Listed Building

The only legal part of the listing is the address/name of site. Addresses and building names may have changed since the date of listing – see ‘About Listed Buildings’ below for more information.

DUNFERMLINE ABBEY, ENTRANCE GATEWAYS AND BOUNDARY WALLS AND RAILINGS, INCLUDING TOOLHOUSE, TO ABBEY NAVE AND NEW CHURCHLB46893

Status: Designated

Documents

There are no additional online documents for this record.

Summary

Category
B
Group Category Details
100000019 - see notes
Date Added
10/03/2000
Local Authority
Fife
Planning Authority
Fife
Burgh
Dunfermline
NGR
NT 8947 87346
Coordinates
308947, 687346

Description

E gateway earlier 19th century; NW gateway, gates, railings and much of wall, mid-19th century; W gateway, railings and sections of W wall by R Rowand Anderson, 1891-92. Toolhouse 1897 by John Houston.

E GATEWAY: pair of octagonal-plan sandstone ashlar gatepiers with Gothic decoration; each with base course; 2-tiered panels decorated with cusped arches above; cornice with quatrefoil motifs. Moulded band course below pyramid coping with incised panels to sides. Cast-iron gates have band course of X-shaped motifs surmounted by crockets. Crocketed finials. Slightly plainer pedestrian gate to N.

NW GATEWAY: pair of square-plan coursed sandstone gatepiers with ashlar dressings. Plain frieze below deeply projecting moulded ashlar band course. Pyramid coping. Cast-iron gates have band course of X-shaped motifs surmounted by crockets. Crocketed finials. Similar pedestrian gate set within boundary wall at right angles to N of E pier.

W GATEWAY: pair of rectangular-plan Gothic Revival gatepiers adjoining low stepped walls flanking flight of stone steps in front of W entrance to abbey nave; all of coursed droved sandstone with sandstone ashlar dressings. Gatepiers gableted with roll-moulded apex; each with 2-tier base course surmounted by recessed panel with flanking nook shafts and carved pointed apex to W. Engaged gate stanchions with gableted heads. 3 pairs of double cast-iron gates with wrought-iron decoration (including Art Nouveau finials); central pair of cast iron gateposts with embossed Gothic motifs, square in plan at base rising to octagonal tier with rounded octagonal head Adjoining flanking walls to steps stepped up in 3 stages terminating at pair of low octagonal piers with base course and moulded coping; roundels with carved trefoils to inner faces of upper 2 stages; lower stage of N wall inscribed 'this step(?) was erected by David Alexander in the year 1892'. Flanking walls to gateway; coursed dressed sandstone with ashlar coping; stepped down in 2 stages and surmounted by finialled railings on either side towards gates. Flight of steps continues to W of gateway.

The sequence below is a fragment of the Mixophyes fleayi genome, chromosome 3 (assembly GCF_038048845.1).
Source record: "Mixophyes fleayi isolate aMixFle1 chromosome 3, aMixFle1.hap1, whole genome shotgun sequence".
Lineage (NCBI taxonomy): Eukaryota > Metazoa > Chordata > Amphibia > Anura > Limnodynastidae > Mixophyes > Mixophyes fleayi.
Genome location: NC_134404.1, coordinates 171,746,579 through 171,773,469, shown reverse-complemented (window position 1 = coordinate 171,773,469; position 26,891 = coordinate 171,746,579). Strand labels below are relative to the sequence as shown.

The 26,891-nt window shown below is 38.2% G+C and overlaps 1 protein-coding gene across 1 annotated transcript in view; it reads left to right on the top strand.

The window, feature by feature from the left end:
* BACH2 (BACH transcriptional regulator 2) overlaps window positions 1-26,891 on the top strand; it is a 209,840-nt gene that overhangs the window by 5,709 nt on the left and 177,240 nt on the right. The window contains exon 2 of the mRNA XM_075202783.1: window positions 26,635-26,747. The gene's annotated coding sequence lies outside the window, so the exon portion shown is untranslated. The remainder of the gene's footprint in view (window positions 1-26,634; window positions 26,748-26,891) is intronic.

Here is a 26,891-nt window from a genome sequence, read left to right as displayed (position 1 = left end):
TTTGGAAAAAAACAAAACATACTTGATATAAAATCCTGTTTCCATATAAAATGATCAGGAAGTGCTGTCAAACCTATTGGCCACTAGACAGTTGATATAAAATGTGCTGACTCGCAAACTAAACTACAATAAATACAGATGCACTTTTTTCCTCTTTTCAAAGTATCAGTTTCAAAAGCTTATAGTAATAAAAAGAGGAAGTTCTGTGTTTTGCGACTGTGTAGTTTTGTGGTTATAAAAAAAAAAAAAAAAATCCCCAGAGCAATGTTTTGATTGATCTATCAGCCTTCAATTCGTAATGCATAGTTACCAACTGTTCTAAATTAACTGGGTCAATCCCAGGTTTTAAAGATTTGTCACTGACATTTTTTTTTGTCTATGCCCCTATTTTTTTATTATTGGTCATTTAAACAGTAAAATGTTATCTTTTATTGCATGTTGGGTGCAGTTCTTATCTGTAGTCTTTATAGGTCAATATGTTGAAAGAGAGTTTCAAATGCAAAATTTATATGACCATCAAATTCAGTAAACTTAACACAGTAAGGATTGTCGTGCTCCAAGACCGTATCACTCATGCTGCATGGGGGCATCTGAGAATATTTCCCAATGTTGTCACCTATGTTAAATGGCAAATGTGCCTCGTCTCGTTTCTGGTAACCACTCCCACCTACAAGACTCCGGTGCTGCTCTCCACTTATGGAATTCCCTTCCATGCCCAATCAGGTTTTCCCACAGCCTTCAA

BOUNDARY WALL/RAILINGS: abbey nave and new church bounded on most sides by coursed/rubble sandstone wall with ashlar/rubble coping; various heights. Cast-iron railings with crocketed finials to E and short section to NE adjoining gatehouse. Churchyard contains substantial number of gravestones, mostly of 18th and 19th century date.

GATEHOUSE: 2-bay rectangular-plan single storey Gothic Revival building. Coursed rockfaced sandstone with sandstone ashlar dressings. Base course; eaves band; crenellated parapet. Droved long and short surrounds and hood-moulds to openings. Bays divided by buttresses (including angle buttresses at corners) with gableted heads carved with 3-pointed cusped motif. Entrance with Entrance to right of E elevation; 2-leaf boarded timber door with ornamental cast iron strap hinges. Window to each bay to S elevation. Single window to W elevation. N elevation blank.